British Cycling unveiled its Whole Sport Plan on Tuesday, a four-year programme designed to ensure the ongoing future of cycling in the United Kingdom. It announced that it will implement a range of initiatives to help the development of British cycling from its grass roots to elite level competition.
"With increased funding and fantastic public and commercial partnerships on board, we finally have the resources in place to drive real progress in all areas of our sport," said Ian Drake, CEO of British Cycling.
The plan encompasses both public campaigns and targeted programmes designed to increase involvement in cycling. Plans include increasing the number of cycling clubs and to develop "traffic-free facilities".
British Cycling also announced plans to increase the number of international events hosted in Britain. Recently, it confirmed the that the 2012 UCI BMX World Championships will be held in Birmingham and a round of the UCI Mountain Bike World Cup hosted at Dalby Forest, Yorkshire.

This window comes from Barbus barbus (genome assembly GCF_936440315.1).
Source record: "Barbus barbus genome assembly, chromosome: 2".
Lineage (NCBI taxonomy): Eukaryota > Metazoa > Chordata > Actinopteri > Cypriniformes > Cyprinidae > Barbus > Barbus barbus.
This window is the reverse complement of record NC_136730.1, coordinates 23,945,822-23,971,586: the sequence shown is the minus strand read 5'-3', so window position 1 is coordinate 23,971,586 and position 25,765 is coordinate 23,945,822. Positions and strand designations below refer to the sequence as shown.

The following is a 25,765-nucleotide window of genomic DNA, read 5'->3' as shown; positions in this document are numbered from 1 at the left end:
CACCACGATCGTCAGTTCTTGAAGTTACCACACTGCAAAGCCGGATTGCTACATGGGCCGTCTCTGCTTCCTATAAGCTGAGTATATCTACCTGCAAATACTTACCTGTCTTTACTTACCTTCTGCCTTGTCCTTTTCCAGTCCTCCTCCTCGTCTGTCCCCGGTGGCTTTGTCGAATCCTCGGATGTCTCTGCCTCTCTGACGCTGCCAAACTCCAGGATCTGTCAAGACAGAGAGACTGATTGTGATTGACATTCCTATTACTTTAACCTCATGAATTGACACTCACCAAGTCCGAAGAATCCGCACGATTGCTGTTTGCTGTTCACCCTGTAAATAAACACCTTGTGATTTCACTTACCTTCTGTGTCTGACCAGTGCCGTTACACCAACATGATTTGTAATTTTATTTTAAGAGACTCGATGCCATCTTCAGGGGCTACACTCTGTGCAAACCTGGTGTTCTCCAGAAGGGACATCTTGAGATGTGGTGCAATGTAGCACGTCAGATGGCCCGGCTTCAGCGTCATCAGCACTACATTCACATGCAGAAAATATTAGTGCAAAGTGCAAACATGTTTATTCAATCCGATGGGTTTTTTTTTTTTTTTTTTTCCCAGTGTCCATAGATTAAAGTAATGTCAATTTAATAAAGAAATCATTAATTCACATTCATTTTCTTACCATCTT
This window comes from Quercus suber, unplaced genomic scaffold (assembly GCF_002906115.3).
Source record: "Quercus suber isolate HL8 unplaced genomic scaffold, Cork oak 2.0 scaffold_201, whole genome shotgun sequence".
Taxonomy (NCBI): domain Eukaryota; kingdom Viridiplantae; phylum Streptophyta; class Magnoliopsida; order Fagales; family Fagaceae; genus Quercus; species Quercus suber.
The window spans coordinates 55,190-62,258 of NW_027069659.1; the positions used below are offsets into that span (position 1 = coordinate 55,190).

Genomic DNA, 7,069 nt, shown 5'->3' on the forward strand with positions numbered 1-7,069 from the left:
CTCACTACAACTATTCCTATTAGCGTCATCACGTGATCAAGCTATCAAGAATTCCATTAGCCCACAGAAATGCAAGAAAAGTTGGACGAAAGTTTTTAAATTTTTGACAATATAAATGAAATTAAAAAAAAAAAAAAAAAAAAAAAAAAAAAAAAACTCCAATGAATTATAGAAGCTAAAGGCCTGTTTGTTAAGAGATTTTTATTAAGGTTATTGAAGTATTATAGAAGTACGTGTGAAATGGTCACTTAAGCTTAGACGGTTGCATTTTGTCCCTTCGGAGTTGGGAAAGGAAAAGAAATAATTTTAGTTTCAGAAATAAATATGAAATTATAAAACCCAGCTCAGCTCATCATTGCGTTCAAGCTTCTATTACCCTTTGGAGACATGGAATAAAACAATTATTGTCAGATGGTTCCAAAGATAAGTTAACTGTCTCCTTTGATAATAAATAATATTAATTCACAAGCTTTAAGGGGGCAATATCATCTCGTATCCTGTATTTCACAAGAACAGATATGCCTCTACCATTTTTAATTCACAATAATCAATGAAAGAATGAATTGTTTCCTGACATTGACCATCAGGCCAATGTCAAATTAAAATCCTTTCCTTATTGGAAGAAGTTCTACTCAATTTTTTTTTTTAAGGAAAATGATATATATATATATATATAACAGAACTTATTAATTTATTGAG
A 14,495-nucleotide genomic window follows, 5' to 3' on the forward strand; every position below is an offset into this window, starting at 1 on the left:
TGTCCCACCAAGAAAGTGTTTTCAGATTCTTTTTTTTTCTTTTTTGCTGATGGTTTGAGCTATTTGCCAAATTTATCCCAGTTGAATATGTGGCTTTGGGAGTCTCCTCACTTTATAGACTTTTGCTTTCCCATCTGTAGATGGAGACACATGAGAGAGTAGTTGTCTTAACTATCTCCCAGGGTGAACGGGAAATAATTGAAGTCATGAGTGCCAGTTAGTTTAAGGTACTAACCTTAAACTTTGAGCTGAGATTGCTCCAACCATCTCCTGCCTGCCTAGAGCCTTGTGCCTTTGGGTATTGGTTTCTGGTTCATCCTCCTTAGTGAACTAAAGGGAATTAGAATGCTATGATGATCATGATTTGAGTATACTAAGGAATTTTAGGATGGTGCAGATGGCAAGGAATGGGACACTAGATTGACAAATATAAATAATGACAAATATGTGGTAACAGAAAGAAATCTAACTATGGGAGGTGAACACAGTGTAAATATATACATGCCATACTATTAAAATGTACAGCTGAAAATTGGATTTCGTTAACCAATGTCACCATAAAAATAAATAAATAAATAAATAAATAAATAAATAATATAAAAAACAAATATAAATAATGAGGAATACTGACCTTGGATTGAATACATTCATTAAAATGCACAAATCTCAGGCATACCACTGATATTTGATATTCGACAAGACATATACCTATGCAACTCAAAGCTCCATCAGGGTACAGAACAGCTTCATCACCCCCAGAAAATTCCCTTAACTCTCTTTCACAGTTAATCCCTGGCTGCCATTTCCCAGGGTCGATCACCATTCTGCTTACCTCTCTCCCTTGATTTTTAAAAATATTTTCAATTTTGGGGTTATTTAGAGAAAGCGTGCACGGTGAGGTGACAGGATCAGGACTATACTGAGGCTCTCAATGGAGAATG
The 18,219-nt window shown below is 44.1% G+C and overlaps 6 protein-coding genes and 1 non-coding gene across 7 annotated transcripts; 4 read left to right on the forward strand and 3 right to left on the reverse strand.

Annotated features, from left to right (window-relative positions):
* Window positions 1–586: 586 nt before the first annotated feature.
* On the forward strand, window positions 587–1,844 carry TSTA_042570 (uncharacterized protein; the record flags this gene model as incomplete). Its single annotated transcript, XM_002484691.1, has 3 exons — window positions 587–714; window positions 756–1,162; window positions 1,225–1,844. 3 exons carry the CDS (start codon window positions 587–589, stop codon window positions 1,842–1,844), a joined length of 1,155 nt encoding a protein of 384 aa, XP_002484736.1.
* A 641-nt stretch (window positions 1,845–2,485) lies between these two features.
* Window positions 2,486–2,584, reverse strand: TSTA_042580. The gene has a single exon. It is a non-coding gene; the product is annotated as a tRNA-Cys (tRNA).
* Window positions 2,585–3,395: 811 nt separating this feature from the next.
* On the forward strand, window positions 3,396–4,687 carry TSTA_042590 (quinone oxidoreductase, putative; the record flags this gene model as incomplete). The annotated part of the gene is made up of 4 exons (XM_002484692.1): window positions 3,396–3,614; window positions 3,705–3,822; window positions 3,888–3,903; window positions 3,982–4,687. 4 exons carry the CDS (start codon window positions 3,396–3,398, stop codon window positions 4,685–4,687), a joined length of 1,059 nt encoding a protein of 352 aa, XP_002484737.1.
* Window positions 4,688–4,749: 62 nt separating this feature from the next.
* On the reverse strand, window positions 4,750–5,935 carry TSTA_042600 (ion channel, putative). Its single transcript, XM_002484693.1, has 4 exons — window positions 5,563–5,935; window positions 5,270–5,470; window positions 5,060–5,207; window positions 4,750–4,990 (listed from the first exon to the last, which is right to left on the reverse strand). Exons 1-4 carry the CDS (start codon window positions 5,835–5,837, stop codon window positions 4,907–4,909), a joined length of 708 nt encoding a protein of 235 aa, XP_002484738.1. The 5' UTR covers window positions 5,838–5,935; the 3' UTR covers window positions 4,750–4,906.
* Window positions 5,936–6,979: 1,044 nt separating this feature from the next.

Two high profile components of the Whole Sport Plan have already been started. Last month, broadcaster Sky and British Cycling announced Skyride, a series of mass participation events created to encourage Britons to use bicycles as a form of transport.
Skyride followed last year's announcement of the new Great Britain-based professional road team, Team Sky. The team will begin competing next year. One of its goals is to produce a British winner in the Tour de France by 2014.
The Whole Sport Plan was been announced during a period of high cycling awareness amongst Brits. Cycling benefited from the national Olympic team's success at last year's Beijing Olympic and Paralympic games. With the plan scheduled to run through 2013, it will be in action for the 2012 Olympic Games, which will be in London.
"We have a once in a lifetime opportunity in the run up to London 2012 to really engage Britain with cycling," said Drake.
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